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Another devastating hurricane howls in from the sea

September 20, 2017 Headline News No Comments Email Email

The eastern US and Caribbean are facing an alarming series of massively disruptive hurricanes, with the latest, Hurricane Maria, now slamming into ports and cities devastated by Hurricane Irma just a week or two ago.

DFAT, Australia’s Department of Foreign Affairs and Trade, put out advisories yesterday as US meteorological authorities forecast Hurricane Maria was set to become a “dangerous major hurricane” by the time it neared the US Virgin Islands and the US territory of Puerto Rico.

It hit the island nation of Dominica yesterday with screaming winds of over 250 km/h flattening most anything that stood in the way.

“The winds are merciless!” wrote Dominica’s Prime Minister Roosevelt Skerrit on Facebook as he sheltered from the storm. “We shall survive by the grace of God!”

As hurricane force winds increased he wrote: “We do not know what is happening outside. We not dare look out. All we are hearing is the sound of galvanize [roofing] flying. The sound of the fury of the wind. As we pray for its end!”

DFAT said hurricane advisories extend across much of the north-eastern Caribbean, “including many areas still recovering from the impact of Hurricane Irma. Expect high winds, heavy rain and storm surges.

“Monitor local media reports and follow the instructions of local authorities, including any evacuation orders. We recommend that you keep your passport with you at all times. Disruptions to essential services may occur. Contact your airline or tour operator to check if tourist services have been affected.”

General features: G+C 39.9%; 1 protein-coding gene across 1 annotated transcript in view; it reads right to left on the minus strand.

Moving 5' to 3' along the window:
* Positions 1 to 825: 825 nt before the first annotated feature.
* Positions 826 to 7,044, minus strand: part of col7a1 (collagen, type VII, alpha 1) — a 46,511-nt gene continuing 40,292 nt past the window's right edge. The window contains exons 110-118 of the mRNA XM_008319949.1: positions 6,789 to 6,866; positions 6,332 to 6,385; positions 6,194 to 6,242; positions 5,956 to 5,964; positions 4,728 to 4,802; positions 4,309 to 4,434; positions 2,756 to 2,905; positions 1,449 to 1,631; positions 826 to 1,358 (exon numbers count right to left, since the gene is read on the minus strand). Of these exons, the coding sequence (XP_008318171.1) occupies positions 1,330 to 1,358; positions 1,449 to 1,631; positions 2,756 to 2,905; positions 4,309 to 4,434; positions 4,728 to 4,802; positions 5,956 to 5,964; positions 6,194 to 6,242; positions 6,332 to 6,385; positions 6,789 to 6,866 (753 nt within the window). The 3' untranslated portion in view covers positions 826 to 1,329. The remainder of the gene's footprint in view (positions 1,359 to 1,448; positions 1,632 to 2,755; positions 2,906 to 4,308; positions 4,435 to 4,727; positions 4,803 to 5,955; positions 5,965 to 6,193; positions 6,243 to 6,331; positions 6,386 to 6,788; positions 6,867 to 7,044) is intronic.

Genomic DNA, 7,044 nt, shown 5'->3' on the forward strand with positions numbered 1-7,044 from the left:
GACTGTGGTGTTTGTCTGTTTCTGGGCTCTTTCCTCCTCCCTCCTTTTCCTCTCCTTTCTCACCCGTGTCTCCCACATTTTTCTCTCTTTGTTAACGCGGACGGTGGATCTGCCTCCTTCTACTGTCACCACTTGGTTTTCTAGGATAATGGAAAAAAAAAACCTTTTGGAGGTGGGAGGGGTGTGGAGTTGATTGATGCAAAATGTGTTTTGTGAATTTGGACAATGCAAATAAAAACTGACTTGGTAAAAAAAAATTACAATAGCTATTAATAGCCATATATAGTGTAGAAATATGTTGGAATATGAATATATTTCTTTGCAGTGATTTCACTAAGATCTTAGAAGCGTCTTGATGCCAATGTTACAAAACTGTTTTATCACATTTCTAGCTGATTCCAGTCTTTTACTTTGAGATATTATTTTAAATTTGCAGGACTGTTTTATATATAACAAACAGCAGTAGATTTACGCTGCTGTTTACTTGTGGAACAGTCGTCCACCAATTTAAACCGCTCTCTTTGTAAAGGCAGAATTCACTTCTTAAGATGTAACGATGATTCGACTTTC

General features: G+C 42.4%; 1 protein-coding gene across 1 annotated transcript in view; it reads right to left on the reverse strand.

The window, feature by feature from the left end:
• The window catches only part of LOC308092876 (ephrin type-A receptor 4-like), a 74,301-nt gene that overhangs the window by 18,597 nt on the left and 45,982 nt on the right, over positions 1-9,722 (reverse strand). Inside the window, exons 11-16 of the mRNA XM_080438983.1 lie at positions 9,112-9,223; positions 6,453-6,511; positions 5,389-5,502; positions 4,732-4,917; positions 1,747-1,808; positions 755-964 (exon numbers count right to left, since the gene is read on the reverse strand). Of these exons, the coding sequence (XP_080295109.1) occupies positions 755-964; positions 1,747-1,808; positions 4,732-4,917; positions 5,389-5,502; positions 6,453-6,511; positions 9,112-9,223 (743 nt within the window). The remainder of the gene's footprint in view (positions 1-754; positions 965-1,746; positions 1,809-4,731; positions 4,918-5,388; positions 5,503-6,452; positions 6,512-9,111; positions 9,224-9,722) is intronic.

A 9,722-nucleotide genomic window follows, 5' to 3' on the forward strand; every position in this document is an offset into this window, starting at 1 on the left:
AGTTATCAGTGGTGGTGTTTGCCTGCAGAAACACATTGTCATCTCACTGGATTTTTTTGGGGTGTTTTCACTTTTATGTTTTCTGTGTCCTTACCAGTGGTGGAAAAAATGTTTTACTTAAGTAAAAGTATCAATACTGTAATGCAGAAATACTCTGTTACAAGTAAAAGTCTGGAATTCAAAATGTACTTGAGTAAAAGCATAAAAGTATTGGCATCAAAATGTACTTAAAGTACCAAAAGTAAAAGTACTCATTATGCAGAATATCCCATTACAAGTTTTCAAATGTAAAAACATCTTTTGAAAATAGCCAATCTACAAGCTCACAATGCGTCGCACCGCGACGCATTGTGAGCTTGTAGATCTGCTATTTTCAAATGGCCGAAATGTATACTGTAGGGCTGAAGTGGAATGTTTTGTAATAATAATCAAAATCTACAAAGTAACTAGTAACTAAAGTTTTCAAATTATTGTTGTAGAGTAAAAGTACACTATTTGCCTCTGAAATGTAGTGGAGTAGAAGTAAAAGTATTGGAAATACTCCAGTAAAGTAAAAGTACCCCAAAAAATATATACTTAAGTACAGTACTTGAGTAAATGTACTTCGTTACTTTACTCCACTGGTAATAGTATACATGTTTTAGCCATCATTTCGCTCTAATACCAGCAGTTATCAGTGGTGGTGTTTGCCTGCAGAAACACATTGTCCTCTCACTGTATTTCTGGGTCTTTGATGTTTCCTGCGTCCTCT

A little over a week ago, Hurricane Irma battered coastal tourism infrastructure to matchwood. It badly disrupted the schedules of flights and cruises, equally vital to the Caribbean’s tourism economy.

German radio foreign service Deutsche Welle reported that on the French-Dutch island of St Martin, where Hurricane Irma killed 15 people, it was “painfully obvious that the tourists – and their badly-needed cash – will not be back any time soon”.

Dutch Prime Minister Mark Rutte said the damage bill for Sint Maarten would be “enormous” and warned neither the central nor local government could cover it all. Dutch newspaper AD quoted Sint Maarten Premier William Marlin saying the island needed at least EUR 1 billion (AUD 1.5 billion) for repairs.

French President Emmanuel Macron visited the neighbouring island of St Barts a few days ago to promise emergency financial aid for those who had “lost everything”. Britain has pledged GBP 57 million for its own territories in the region.

That was last week, however, and Hurricane Maria is now covering much of the same territory, full force.

Written by Peter Needham

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